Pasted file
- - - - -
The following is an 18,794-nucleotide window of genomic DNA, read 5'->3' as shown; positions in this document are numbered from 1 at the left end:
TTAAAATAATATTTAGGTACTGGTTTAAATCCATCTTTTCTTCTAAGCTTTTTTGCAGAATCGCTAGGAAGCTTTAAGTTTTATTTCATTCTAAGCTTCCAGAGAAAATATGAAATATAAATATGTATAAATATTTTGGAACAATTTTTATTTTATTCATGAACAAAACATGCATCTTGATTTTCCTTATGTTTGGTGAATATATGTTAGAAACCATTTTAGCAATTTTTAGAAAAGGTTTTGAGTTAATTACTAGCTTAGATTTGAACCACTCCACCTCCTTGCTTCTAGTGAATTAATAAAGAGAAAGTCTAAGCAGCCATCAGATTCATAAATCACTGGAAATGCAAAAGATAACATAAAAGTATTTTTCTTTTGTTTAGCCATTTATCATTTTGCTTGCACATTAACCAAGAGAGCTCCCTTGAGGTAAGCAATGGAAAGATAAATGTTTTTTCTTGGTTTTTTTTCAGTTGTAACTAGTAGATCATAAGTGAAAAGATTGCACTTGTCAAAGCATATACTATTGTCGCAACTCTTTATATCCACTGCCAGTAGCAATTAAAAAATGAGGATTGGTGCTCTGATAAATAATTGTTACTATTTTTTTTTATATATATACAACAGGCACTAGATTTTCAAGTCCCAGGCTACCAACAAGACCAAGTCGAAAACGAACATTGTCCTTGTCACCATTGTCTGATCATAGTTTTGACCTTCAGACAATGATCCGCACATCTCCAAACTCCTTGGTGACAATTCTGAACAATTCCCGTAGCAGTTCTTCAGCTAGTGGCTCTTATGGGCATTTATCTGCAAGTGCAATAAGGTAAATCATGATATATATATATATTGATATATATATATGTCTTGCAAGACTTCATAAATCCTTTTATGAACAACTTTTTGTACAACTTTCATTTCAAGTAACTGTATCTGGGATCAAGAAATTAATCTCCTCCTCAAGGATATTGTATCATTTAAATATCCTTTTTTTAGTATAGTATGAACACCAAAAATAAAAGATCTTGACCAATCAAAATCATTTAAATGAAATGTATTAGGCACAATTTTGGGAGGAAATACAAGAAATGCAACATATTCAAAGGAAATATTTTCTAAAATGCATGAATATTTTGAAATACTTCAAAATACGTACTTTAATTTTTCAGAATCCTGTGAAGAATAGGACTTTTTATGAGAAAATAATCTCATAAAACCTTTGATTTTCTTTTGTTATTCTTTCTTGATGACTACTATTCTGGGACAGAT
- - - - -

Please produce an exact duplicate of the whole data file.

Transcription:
The following is an 18,794-nucleotide window of genomic DNA, read 5'->3' as shown; positions in this document are numbered from 1 at the left end:
TTAAAATAATATTTAGGTACTGGTTTAAATCCATCTTTTCTTCTAAGCTTTTTTGCAGAATCGCTAGGAAGCTTTAAGTTTTATTTCATTCTAAGCTTCCAGAGAAAATATGAAATATAAATATGTATAAATATTTTGGAACAATTTTTATTTTATTCATGAACAAAACATGCATCTTGATTTTCCTTATGTTTGGTGAATATATGTTAGAAACCATTTTAGCAATTTTTAGAAAAGGTTTTGAGTTAATTACTAGCTTAGATTTGAACCACTCCACCTCCTTGCTTCTAGTGAATTAATAAAGAGAAAGTCTAAGCAGCCATCAGATTCATAAATCACTGGAAATGCAAAAGATAACATAAAAGTATTTTTCTTTTGTTTAGCCATTTATCATTTTGCTTGCACATTAACCAAGAGAGCTCCCTTGAGGTAAGCAATGGAAAGATAAATGTTTTTTCTTGGTTTTTTTTCAGTTGTAACTAGTAGATCATAAGTGAAAAGATTGCACTTGTCAAAGCATATACTATTGTCGCAACTCTTTATATCCACTGCCAGTAGCAATTAAAAAATGAGGATTGGTGCTCTGATAAATAATTGTTACTATTTTTTTTTATATATATACAACAGGCACTAGATTTTCAAGTCCCAGGCTACCAACAAGACCAAGTCGAAAACGAACATTGTCCTTGTCACCATTGTCTGATCATAGTTTTGACCTTCAGACAATGATCCGCACATCTCCAAACTCCTTGGTGACAATTCTGAACAATTCCCGTAGCAGTTCTTCAGCTAGTGGCTCTTATGGGCATTTATCTGCAAGTGCAATAAGGTAAATCATGATATATATATATATTGATATATATATATGTCTTGCAAGACTTCATAAATCCTTTTATGAACAACTTTTTGTACAACTTTCATTTCAAGTAACTGTATCTGGGATCAAGAAATTAATCTCCTCCTCAAGGATATTGTATCATTTAAATATCCTTTTTTTAGTATAGTATGAACACCAAAAATAAAAGATCTTGACCAATCAAAATCATTTAAATGAAATGTATTAGGCACAATTTTGGGAGGAAATACAAGAAATGCAACATATTCAAAGGAAATATTTTCTAAAATGCATGAATATTTTGAAATACTTCAAAATACGTACTTTAATTTTTCAGAATCCTGTGAAGAATAGGACTTTTTATGAGAAAATAATCTCATAAAACCTTTGATTTTCTTTTGTTATTCTTTCTTGATGACTACTATTCTGGGACAGAT